What is a balloon enteroscopy?
A balloon enteroscopy is a procedure that allows doctors to both diagnose and treat certain problems in the digestive system. A thin, flexible tube with a camera on the end is inserted into the body, either through the mouth or the rectum depending on which part of the digestive tract is being investigated or treated. The endoscope has either one or two balloons attached that can be inflated when the doctor needs to take a closer look at something.
What does a balloon enteroscopy involve?
This procedure usually takes between 45 minutes to two hours to complete. The procedure differs depending on if an upper or lower balloon enteroscopy is being carried out.
Upper balloon enteroscopy:
- The throat is numbed and the endoscope is inserted into the mouth and moved down into the stomach and upper digestive tract.
- You will be awake for this procedure as the doctor may ask you to swallow or move during the procedure to get a better view.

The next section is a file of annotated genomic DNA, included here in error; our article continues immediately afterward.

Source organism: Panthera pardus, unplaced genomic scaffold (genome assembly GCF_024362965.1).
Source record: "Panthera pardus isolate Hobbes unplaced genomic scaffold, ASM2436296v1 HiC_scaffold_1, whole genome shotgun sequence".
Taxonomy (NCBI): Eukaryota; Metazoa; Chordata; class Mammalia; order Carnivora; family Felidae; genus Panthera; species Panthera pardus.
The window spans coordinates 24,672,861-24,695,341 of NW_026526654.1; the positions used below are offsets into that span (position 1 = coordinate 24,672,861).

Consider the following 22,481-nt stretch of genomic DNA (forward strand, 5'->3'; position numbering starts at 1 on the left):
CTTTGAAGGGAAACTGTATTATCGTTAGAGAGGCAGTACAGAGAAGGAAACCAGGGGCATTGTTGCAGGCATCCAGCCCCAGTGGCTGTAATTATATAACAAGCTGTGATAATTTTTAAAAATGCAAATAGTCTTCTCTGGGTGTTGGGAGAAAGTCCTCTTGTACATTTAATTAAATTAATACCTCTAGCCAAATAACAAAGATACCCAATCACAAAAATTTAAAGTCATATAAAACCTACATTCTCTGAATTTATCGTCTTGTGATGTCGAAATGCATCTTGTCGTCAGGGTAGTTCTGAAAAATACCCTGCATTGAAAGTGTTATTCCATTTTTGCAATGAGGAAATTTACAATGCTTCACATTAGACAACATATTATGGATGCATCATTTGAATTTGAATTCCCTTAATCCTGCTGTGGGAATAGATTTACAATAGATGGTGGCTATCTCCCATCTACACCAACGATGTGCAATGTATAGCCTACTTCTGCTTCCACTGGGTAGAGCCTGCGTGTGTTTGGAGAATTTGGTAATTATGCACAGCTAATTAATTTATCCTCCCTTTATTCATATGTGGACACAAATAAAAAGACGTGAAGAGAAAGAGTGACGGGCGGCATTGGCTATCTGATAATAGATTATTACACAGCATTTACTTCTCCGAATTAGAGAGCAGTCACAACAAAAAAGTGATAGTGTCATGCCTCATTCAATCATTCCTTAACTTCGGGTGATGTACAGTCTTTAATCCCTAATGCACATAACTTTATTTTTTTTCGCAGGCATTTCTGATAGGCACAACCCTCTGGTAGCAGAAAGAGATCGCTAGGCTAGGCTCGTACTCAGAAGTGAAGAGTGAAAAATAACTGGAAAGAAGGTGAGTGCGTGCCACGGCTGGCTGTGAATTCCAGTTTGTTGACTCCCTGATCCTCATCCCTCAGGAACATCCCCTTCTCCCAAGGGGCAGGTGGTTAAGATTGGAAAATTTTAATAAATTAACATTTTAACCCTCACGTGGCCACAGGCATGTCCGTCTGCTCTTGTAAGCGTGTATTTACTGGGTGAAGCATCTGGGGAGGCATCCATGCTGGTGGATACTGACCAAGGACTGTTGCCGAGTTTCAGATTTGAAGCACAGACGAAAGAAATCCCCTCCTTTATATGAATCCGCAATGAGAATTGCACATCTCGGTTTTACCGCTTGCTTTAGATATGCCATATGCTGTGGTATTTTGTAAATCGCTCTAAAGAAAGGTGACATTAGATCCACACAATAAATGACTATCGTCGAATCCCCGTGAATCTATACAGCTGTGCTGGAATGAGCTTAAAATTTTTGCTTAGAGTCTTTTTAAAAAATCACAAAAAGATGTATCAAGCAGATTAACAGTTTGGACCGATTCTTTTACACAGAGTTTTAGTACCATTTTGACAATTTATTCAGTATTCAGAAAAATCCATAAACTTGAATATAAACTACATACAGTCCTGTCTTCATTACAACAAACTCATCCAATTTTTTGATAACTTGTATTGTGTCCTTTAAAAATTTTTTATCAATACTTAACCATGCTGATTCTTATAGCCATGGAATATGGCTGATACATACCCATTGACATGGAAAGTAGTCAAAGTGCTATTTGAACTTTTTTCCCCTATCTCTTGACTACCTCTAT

- Sometimes, a tissue biopsy will be taken.
- This sometimes requires general anaesthetic, however, it is often carried out with local.
- The endoscope is inserted via the rectum.
- The balloons will be inflated if the doctor needs to see something better or treat something.
What is a balloon enteroscopy for?
A balloon enteroscopy allows the diagnosis and treatment of diseases without having to make large incisions or perform open surgery. A balloon enteroscopy might be performed if you show signs of the following:
- Gastrointestinal bleeding
- Severe diarrhoea
- Blocked bowel passage
- A high white blood cell count
- Unexplained malnutrition
How can you prepare for a balloon enteroscopy?
Before a balloon enteroscopy is carried out, the following measures should be taken:
- Avoiding solid food after 10pm the night before the procedure
- Sticking to clear liquids on the day of the procedure
- Avoiding all liquids in the last few hours before the procedure
- Stop taking blood-thinning medications
What does it feel like during the procedure?
During an upper balloon enteroscopy, when the endoscope is passed down into the stomach it is common to have a feeling of fullness or pressure. During a lower balloon enteroscopy, as anaesthesia is used there should be no pain and little discomfort.
What would a “bad” result mean?
Bad or abnormal results would indicate either tumours, intestinal bleeding or abnormal tissue growth. The following could also be determined from a balloon enteroscopy: